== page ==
Legislators debate University System

Emily Andrews

Editor’s note: This is the first story in a four-day series examining Board of Regents Chancellor Eric Fingerhut’s University System plan.

Despite Eric Fingerhut’s visits to Ohio universities and colleges to sell the proposed University System, Ohio legislature will have the final vote on whether the plan will be approved or not.

“We will work together to help with costs and concepts of having a state university system that is still separate entities, one system working together to do things collaboratively. It will be good for economic well-being,” Rep. Kathleen Chandler, D-Kent said.

One aspect of the program representatives are looking forward to is the consolidation of programs.

“I, for one, am looking forward to receiving the report as a member of the general assembly. (I’m) looking forward to a more streamlined and more effective university system for the state of Ohio,” Rep. Brian Williams, D-Akron, said. “For years, there have been complaints and concerns expressed about, primarily, duplication. Why do you have eight or nine big universities that all cover the same programs? Why not consolidate some of those programs and not duplicate all over the state?”

With the arrival of Gov. Ted Stickland, higher education, overall, has become a higher priority.

The Ohio government is taking a more proactive interest in higher education which is an important move, Chandler said.

“I think it’s very optimistic that the state is putting higher education at such a high priority,” Chandler said. “I think it’s critically important. I don’t think they’ve done enough in the past years. I think it’s a very positive thing.”

Keith Dailey, press secretary to Strickland, said the budget for education is growing because education equals economic growth.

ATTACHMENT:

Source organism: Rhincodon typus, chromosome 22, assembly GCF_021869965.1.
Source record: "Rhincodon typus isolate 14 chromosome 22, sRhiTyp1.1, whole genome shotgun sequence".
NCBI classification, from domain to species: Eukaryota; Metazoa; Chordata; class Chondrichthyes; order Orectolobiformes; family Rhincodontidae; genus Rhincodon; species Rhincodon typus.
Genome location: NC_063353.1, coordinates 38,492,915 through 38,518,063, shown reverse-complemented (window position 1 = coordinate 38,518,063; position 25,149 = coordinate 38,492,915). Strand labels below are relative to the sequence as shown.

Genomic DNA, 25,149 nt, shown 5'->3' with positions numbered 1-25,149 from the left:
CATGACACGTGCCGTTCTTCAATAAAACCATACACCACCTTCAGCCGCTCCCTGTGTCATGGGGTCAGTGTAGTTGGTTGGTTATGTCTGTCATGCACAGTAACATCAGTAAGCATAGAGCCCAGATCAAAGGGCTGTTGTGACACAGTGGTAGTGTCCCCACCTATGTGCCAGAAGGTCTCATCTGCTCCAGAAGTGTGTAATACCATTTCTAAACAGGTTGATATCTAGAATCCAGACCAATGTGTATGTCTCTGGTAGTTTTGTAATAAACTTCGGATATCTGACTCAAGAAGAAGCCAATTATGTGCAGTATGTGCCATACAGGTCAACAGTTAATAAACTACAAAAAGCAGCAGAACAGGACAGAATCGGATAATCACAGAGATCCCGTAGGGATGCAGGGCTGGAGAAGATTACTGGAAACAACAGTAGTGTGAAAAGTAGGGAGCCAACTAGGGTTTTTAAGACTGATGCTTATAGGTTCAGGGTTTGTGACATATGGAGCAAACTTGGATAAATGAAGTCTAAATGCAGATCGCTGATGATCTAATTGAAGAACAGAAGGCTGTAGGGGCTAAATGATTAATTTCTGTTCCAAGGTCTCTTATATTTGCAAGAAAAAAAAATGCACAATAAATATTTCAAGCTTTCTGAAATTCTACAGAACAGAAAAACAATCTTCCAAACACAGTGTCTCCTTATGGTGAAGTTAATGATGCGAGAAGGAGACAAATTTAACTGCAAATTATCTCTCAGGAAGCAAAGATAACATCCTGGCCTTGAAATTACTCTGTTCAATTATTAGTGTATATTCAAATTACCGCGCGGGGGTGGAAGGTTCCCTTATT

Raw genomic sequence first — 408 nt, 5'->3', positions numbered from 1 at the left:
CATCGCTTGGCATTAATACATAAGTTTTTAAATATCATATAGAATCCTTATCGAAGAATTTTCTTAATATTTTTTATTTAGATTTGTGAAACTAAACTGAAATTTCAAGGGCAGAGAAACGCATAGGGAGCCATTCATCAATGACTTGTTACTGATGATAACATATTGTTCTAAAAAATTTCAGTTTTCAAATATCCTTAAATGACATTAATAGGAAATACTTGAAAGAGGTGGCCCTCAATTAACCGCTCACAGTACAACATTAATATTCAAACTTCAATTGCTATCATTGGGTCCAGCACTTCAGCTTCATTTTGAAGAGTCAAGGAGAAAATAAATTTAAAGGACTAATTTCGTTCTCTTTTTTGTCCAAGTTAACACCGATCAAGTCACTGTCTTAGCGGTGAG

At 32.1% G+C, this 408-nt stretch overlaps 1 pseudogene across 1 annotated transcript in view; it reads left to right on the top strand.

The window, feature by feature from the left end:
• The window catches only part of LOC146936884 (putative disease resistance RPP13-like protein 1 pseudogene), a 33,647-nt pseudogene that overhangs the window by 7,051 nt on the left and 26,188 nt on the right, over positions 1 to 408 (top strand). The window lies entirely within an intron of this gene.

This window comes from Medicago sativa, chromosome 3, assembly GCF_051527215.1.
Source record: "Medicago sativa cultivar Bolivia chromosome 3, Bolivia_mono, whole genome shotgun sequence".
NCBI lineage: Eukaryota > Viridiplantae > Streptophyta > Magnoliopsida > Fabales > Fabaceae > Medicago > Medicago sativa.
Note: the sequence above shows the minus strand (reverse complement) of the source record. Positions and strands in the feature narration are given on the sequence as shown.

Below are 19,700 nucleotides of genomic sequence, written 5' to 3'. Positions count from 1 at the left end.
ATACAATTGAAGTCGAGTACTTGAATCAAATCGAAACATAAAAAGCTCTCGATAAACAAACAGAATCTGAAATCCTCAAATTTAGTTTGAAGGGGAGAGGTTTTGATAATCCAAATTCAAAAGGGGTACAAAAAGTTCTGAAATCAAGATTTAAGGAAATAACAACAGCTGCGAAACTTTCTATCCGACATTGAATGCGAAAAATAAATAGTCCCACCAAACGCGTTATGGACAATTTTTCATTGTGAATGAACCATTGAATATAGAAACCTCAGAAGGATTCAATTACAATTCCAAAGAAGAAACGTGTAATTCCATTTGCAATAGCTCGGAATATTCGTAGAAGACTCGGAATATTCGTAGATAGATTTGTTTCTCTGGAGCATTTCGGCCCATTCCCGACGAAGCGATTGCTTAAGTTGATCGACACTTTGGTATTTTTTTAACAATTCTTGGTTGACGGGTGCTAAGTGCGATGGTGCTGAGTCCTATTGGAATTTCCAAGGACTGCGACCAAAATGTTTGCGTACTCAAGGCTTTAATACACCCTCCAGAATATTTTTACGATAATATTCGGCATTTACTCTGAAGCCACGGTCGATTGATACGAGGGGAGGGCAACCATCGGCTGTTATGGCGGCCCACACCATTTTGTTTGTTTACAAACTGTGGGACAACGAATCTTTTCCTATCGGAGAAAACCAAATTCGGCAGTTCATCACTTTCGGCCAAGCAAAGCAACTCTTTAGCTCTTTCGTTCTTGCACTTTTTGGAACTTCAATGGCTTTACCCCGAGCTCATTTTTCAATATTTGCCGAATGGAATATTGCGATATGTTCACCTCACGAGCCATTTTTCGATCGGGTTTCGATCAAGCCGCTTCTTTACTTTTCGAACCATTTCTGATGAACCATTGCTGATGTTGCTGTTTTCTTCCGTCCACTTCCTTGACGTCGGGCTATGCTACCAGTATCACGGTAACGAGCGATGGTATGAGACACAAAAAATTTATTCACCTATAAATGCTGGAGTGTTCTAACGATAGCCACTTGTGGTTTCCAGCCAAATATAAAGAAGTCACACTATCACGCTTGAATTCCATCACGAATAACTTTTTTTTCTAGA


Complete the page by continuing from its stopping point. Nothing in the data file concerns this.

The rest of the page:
“If there was political dissent concerning educational programs, we would not have seen a historic increase in the educational budget,” Dailey said.

But the representatives said they don’t believe the plan will go over without any bumps.

“There may be glitches along the way of course,” Chandler said. “We have to make sure everyone is on board and going in the right direction. The ideas are good and, if implanted properly, it’s a win-win.”

Some representatives said they are not worried about dissent between Republicans and Democrats. They said they think that higher education is important to both, and they will work together to help.

“There is a real spirit of agreement between parties about higher education,” Rep. Stephen Dyer, D-Green said. “We agree that higher education is important. There’s a real bi-partisan agreement.”

Rep. Robert Otterman, D-Akron said he also thinks Democrats and Republicans will work together for higher education.

“Not seeing the plan itself and not having too much information on it, I feel that it’s something that could be workable,” Otterman said. “I think both parties, Democrats and Republicans, will probably be glad to work together on something of that nature because it’s an asset to everyone.”

Fingerhut’s 10 year plan will be submitted March 31, 2008 for approval.

Contact public affairs reporter Emily Andrews at [email protected].